November 05, 2011

Epsilon Targeting released the 2011 Channel Preference Study, which shows that through economic turmoil, technology advances and channel proliferation, direct mail continues to deliver as consumers' preferred means of receiving marketing messages from brands.

Epsilon Targeting's Channel Preference Study, titled The Formula For Success: Preference and Trust, reveals 66% growth in U.S. consumers' use of Facebook in the past year to research and review consumer product information. In response to an annual Epsilon Targeting survey of consumer channel preferences, 10% of U.S. respondents said they used Facebook for consumer product information, a jump from 6% in 2010.

At the same time, roughly a third of U.S. and Canadian survey respondents (33% U.S. and 31% Canadian) said they don't find ads on social media sites useful.

The study is based on completed surveys from 2,226 U.S. consumers and 2,574 Canadian consumers. In-depth information from the study is provided in a report titled, The Formula for Success: Preference and Trust.

The 2011 research shows that despite direct mail's reputation for being "old school" or expensive, it is the top choice of U.S. and Canadian consumers for the receipt of brand communications in almost every category, ranging from health to household products, to household services, insurance and financial services, including credit card offers. The preference for direct mail also extends to the 18-34 year old demographic.

Key findings from the study include:

36% of U.S. consumers and 40% of Canadians said direct mail is the preferred channel to receive financial services information;

26% of U.S. consumers and 30% of Canadians said direct mail is more trustworthy than email;

50% of U.S. consumers and 48% of Canadians said they pay more attention to postal mail than email;

60% of U.S. consumers and 64% of Canadians said they enjoy checking the mailbox for postal mail, highlighting an emotional connection;

30% of U.S. consumers said they're receiving more mail that interests them compared to a year ago, and just 50% (down from

63% in 2010) said more information is sent to them in the mail -- indicating marketers are improving targeting efforts;

The perception that reading email is faster declined among U.S. email account holders to 45% in 2011 (from 47% in 2010), suggesting clogged inboxes are draining time.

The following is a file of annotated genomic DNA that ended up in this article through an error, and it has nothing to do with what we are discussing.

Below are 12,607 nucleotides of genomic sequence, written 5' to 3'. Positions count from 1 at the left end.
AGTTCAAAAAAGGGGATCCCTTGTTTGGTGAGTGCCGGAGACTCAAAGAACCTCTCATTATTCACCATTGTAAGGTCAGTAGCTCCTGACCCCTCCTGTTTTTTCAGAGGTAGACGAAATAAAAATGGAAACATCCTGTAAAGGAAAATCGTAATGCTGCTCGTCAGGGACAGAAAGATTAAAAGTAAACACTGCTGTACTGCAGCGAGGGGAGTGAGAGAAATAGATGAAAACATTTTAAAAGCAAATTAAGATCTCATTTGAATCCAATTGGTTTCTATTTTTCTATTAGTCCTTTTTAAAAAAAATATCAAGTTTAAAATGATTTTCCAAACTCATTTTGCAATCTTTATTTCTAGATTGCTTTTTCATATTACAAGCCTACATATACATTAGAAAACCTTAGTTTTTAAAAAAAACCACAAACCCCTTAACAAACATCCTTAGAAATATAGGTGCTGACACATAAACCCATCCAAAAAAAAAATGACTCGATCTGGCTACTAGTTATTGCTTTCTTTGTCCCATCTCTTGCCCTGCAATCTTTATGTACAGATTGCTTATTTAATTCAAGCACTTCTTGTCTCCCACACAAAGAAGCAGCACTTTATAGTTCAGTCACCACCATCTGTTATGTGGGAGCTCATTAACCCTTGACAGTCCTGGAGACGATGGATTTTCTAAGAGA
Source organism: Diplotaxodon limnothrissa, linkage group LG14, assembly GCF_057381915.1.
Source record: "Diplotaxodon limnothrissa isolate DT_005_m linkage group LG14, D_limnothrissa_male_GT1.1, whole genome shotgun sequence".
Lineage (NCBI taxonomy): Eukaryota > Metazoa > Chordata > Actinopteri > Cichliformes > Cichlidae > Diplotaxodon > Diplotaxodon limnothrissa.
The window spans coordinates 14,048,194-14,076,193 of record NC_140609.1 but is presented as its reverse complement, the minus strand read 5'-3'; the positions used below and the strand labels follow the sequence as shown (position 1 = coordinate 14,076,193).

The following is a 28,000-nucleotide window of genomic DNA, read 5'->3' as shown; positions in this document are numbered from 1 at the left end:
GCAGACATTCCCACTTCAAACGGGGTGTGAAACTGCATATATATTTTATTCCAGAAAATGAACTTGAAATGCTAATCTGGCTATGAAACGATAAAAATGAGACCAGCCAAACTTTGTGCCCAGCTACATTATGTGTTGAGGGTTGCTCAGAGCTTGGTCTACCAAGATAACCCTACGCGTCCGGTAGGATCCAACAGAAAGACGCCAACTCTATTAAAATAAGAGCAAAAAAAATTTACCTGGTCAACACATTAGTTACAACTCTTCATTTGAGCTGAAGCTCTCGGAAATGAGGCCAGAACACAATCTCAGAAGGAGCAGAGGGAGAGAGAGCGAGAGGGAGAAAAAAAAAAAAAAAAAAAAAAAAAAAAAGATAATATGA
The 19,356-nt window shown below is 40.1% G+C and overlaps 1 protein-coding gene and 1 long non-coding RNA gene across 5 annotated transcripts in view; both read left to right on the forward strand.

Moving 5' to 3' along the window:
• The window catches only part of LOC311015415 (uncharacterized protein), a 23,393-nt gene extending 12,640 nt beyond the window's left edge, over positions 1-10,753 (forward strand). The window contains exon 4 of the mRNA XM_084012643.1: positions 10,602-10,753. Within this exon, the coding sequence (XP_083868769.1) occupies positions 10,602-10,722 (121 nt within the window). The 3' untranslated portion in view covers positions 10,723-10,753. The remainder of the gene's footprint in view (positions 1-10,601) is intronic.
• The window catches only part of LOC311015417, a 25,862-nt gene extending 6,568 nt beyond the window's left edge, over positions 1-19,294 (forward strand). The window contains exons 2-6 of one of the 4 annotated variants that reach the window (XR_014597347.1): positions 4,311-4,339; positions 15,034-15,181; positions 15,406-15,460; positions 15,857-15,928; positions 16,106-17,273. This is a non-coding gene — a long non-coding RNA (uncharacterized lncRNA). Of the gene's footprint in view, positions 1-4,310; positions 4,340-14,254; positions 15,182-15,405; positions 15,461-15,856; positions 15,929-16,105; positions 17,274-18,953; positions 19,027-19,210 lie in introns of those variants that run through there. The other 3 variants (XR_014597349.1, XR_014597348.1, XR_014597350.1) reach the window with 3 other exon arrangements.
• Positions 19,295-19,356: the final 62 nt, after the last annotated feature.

"Consumers use and trust certain communications channels more than others. This means that marketers need to understand which channels resonate most at various points in the consumer purchase cycle and incorporate a cross-channel strategy that leverages data and technology to communicate on a one-to-one basis," said Warren Storey. "Our study suggests that brands should use a variety of mediums to build relationships, starting with trusted channels like direct mail, then layering the message to re-enforce it through other channels."

The 2011 Channel Preference Study also found:

37% of U.S. consumers and 29% of Canadians use TV daily to get consumer product information, down from 43% and 35% respectively in 2010;

The least trustworthy channels are social media and blogs, achieving only 6% trust among U.S. consumers and 5% among Canadians;

The number of U.S. respondents who said internet use "is more anonymous" declined to 8% in 2011 from 11% in 2010;

Personally addressed mail is greatly preferred to unaddressed, with numbers in the insurance category showing a 31% to 5% gap;

34% of U.S. consumers who prefer email over mail cited "saving on paper" as the main reason, up strongly from 21% in 2010;

In 2011, 39% of U.S. consumers claimed awareness of group deal web sites, lagging behind the 53% awareness level among Canadian counterparts.

"The key learning from this study is that marketers should recognize consumer preferences and establish a trustworthy relationship across a variety of channels," said Storey. "Consumers appreciate brands that pay attention to their interests and stated preferences."

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